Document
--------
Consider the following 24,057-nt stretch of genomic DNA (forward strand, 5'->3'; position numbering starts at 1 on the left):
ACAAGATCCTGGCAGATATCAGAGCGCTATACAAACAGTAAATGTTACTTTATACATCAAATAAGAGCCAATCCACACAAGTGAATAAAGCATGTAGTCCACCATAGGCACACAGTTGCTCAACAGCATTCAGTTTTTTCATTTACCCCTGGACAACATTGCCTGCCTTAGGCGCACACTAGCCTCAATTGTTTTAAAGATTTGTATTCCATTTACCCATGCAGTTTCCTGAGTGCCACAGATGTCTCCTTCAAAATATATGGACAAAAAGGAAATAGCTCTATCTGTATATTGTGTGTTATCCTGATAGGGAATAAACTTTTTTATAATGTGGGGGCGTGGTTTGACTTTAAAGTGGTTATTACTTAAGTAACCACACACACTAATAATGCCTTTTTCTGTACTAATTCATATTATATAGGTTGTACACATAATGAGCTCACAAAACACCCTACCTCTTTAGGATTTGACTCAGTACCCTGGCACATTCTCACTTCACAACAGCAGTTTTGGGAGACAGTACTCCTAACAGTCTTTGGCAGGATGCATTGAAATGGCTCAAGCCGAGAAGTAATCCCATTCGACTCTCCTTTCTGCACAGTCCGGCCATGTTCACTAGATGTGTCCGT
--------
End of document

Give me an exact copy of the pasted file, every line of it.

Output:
Consider the following 24,057-nt stretch of genomic DNA (forward strand, 5'->3'; position numbering starts at 1 on the left):
ACAAGATCCTGGCAGATATCAGAGCGCTATACAAACAGTAAATGTTACTTTATACATCAAATAAGAGCCAATCCACACAAGTGAATAAAGCATGTAGTCCACCATAGGCACACAGTTGCTCAACAGCATTCAGTTTTTTCATTTACCCCTGGACAACATTGCCTGCCTTAGGCGCACACTAGCCTCAATTGTTTTAAAGATTTGTATTCCATTTACCCATGCAGTTTCCTGAGTGCCACAGATGTCTCCTTCAAAATATATGGACAAAAAGGAAATAGCTCTATCTGTATATTGTGTGTTATCCTGATAGGGAATAAACTTTTTTATAATGTGGGGGCGTGGTTTGACTTTAAAGTGGTTATTACTTAAGTAACCACACACACTAATAATGCCTTTTTCTGTACTAATTCATATTATATAGGTTGTACACATAATGAGCTCACAAAACACCCTACCTCTTTAGGATTTGACTCAGTACCCTGGCACATTCTCACTTCACAACAGCAGTTTTGGGAGACAGTACTCCTAACAGTCTTTGGCAGGATGCATTGAAATGGCTCAAGCCGAGAAGTAATCCCATTCGACTCTCCTTTCTGCACAGTCCGGCCATGTTCACTAGATGTGTCCGT